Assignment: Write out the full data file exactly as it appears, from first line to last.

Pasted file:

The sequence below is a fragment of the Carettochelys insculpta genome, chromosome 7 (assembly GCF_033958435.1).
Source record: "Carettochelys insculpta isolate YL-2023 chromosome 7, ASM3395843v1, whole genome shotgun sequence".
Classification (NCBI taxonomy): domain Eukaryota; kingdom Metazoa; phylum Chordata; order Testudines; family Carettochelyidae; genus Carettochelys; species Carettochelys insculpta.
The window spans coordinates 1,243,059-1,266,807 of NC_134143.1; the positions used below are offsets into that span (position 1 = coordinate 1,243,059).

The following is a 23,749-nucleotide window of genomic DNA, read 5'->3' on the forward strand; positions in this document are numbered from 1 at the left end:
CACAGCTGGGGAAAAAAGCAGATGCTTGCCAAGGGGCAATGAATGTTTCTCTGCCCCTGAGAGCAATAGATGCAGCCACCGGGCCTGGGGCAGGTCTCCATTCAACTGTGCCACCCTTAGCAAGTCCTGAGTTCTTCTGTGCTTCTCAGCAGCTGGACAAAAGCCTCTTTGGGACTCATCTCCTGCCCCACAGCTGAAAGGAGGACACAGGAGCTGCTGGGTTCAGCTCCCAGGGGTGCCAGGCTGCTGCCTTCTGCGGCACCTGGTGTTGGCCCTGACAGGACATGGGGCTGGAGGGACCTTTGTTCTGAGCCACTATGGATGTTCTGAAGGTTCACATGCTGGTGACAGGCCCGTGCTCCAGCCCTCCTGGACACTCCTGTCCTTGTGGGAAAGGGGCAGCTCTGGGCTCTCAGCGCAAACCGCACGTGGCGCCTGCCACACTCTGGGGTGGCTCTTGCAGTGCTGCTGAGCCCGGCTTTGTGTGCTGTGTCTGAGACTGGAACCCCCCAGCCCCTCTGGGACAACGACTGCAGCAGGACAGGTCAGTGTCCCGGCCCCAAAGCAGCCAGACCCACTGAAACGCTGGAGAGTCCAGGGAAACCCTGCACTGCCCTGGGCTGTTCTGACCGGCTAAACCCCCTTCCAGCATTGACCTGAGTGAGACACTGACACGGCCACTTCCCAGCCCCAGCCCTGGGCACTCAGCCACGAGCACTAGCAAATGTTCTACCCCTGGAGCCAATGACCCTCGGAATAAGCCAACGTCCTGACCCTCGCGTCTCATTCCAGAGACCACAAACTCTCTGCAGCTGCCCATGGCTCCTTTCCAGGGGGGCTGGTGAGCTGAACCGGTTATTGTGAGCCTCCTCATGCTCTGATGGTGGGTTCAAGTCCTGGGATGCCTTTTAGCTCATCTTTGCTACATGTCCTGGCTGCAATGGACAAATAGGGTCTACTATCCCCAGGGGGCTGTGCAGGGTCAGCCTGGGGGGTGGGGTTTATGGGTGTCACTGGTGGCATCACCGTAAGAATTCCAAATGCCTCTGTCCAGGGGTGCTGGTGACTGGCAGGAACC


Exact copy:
The sequence below is a fragment of the Carettochelys insculpta genome, chromosome 7 (assembly GCF_033958435.1).
Source record: "Carettochelys insculpta isolate YL-2023 chromosome 7, ASM3395843v1, whole genome shotgun sequence".
Classification (NCBI taxonomy): domain Eukaryota; kingdom Metazoa; phylum Chordata; order Testudines; family Carettochelyidae; genus Carettochelys; species Carettochelys insculpta.
The window spans coordinates 1,243,059-1,266,807 of NC_134143.1; the positions used below are offsets into that span (position 1 = coordinate 1,243,059).

The following is a 23,749-nucleotide window of genomic DNA, read 5'->3' on the forward strand; positions in this document are numbered from 1 at the left end:
CACAGCTGGGGAAAAAAGCAGATGCTTGCCAAGGGGCAATGAATGTTTCTCTGCCCCTGAGAGCAATAGATGCAGCCACCGGGCCTGGGGCAGGTCTCCATTCAACTGTGCCACCCTTAGCAAGTCCTGAGTTCTTCTGTGCTTCTCAGCAGCTGGACAAAAGCCTCTTTGGGACTCATCTCCTGCCCCACAGCTGAAAGGAGGACACAGGAGCTGCTGGGTTCAGCTCCCAGGGGTGCCAGGCTGCTGCCTTCTGCGGCACCTGGTGTTGGCCCTGACAGGACATGGGGCTGGAGGGACCTTTGTTCTGAGCCACTATGGATGTTCTGAAGGTTCACATGCTGGTGACAGGCCCGTGCTCCAGCCCTCCTGGACACTCCTGTCCTTGTGGGAAAGGGGCAGCTCTGGGCTCTCAGCGCAAACCGCACGTGGCGCCTGCCACACTCTGGGGTGGCTCTTGCAGTGCTGCTGAGCCCGGCTTTGTGTGCTGTGTCTGAGACTGGAACCCCCCAGCCCCTCTGGGACAACGACTGCAGCAGGACAGGTCAGTGTCCCGGCCCCAAAGCAGCCAGACCCACTGAAACGCTGGAGAGTCCAGGGAAACCCTGCACTGCCCTGGGCTGTTCTGACCGGCTAAACCCCCTTCCAGCATTGACCTGAGTGAGACACTGACACGGCCACTTCCCAGCCCCAGCCCTGGGCACTCAGCCACGAGCACTAGCAAATGTTCTACCCCTGGAGCCAATGACCCTCGGAATAAGCCAACGTCCTGACCCTCGCGTCTCATTCCAGAGACCACAAACTCTCTGCAGCTGCCCATGGCTCCTTTCCAGGGGGGCTGGTGAGCTGAACCGGTTATTGTGAGCCTCCTCATGCTCTGATGGTGGGTTCAAGTCCTGGGATGCCTTTTAGCTCATCTTTGCTACATGTCCTGGCTGCAATGGACAAATAGGGTCTACTATCCCCAGGGGGCTGTGCAGGGTCAGCCTGGGGGGTGGGGTTTATGGGTGTCACTGGTGGCATCACCGTAAGAATTCCAAATGCCTCTGTCCAGGGGTGCTGGTGACTGGCAGGAACC